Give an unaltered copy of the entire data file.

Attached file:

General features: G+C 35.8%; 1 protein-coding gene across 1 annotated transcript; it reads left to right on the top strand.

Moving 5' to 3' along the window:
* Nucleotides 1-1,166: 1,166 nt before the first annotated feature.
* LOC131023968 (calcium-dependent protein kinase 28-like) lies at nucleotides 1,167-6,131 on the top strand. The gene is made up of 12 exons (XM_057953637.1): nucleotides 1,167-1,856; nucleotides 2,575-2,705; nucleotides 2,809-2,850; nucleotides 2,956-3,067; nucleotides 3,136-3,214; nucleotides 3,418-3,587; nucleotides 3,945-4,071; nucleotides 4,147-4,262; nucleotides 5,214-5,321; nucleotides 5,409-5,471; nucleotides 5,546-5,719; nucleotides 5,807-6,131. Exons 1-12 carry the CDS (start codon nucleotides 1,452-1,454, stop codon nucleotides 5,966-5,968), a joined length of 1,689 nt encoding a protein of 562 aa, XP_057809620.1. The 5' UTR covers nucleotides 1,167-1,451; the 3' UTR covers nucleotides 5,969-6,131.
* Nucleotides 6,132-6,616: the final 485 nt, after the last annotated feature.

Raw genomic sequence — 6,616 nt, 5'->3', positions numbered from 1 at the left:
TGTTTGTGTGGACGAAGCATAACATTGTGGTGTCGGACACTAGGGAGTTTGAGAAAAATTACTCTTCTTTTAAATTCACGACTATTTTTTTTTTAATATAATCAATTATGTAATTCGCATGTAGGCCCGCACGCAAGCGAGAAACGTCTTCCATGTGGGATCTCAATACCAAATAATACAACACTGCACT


General features: G+C 35.8%; 1 protein-coding gene across 1 annotated transcript; it reads left to right on the top strand.

Moving 5' to 3' along the window:
* Nucleotides 1-1,166: 1,166 nt before the first annotated feature.
* LOC131023968 (calcium-dependent protein kinase 28-like) lies at nucleotides 1,167-6,131 on the top strand. The gene is made up of 12 exons (XM_057953637.1): nucleotides 1,167-1,856; nucleotides 2,575-2,705; nucleotides 2,809-2,850; nucleotides 2,956-3,067; nucleotides 3,136-3,214; nucleotides 3,418-3,587; nucleotides 3,945-4,071; nucleotides 4,147-4,262; nucleotides 5,214-5,321; nucleotides 5,409-5,471; nucleotides 5,546-5,719; nucleotides 5,807-6,131. Exons 1-12 carry the CDS (start codon nucleotides 1,452-1,454, stop codon nucleotides 5,966-5,968), a joined length of 1,689 nt encoding a protein of 562 aa, XP_057809620.1. The 5' UTR covers nucleotides 1,167-1,451; the 3' UTR covers nucleotides 5,969-6,131.
* Nucleotides 6,132-6,616: the final 485 nt, after the last annotated feature.

Raw genomic sequence — 6,616 nt, 5'->3', positions numbered from 1 at the left:
TGTTTGTGTGGACGAAGCATAACATTGTGGTGTCGGACACTAGGGAGTTTGAGAAAAATTACTCTTCTTTTAAATTCACGACTATTTTTTTTTTAATATAATCAATTATGTAATTCGCATGTAGGCCCGCACGCAAGCGAGAAACGTCTTCCATGTGGGATCTCAATACCAAATAATACAACACTGCACT